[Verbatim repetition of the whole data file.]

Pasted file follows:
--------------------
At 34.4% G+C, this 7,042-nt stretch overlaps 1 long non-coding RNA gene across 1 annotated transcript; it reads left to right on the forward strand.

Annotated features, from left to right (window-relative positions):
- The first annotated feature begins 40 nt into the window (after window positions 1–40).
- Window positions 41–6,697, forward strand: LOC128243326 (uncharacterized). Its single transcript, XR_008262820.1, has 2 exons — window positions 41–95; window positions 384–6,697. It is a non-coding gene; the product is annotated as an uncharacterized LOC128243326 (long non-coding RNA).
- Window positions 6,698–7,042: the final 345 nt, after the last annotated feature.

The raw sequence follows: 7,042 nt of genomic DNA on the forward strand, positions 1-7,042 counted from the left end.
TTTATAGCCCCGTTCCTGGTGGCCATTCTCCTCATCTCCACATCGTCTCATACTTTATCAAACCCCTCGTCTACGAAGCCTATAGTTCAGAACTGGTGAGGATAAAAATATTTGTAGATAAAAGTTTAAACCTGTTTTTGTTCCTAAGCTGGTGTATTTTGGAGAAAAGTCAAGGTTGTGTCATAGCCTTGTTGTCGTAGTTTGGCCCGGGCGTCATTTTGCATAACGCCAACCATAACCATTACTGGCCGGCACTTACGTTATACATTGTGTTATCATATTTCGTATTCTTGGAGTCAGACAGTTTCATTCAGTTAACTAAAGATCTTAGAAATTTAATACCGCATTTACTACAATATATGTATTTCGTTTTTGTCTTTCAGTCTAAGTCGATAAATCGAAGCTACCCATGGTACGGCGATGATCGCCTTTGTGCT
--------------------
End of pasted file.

At 34.4% G+C, this 7,042-nt stretch overlaps 1 long non-coding RNA gene across 1 annotated transcript; it reads left to right on the forward strand.

Annotated features, from left to right (window-relative positions):
- The first annotated feature begins 40 nt into the window (after window positions 1–40).
- Window positions 41–6,697, forward strand: LOC128243326 (uncharacterized). Its single transcript, XR_008262820.1, has 2 exons — window positions 41–95; window positions 384–6,697. It is a non-coding gene; the product is annotated as an uncharacterized LOC128243326 (long non-coding RNA).
- Window positions 6,698–7,042: the final 345 nt, after the last annotated feature.

The raw sequence follows: 7,042 nt of genomic DNA on the forward strand, positions 1-7,042 counted from the left end.
TTTATAGCCCCGTTCCTGGTGGCCATTCTCCTCATCTCCACATCGTCTCATACTTTATCAAACCCCTCGTCTACGAAGCCTATAGTTCAGAACTGGTGAGGATAAAAATATTTGTAGATAAAAGTTTAAACCTGTTTTTGTTCCTAAGCTGGTGTATTTTGGAGAAAAGTCAAGGTTGTGTCATAGCCTTGTTGTCGTAGTTTGGCCCGGGCGTCATTTTGCATAACGCCAACCATAACCATTACTGGCCGGCACTTACGTTATACATTGTGTTATCATATTTCGTATTCTTGGAGTCAGACAGTTTCATTCAGTTAACTAAAGATCTTAGAAATTTAATACCGCATTTACTACAATATATGTATTTCGTTTTTGTCTTTCAGTCTAAGTCGATAAATCGAAGCTACCCATGGTACGGCGATGATCGCCTTTGTGCT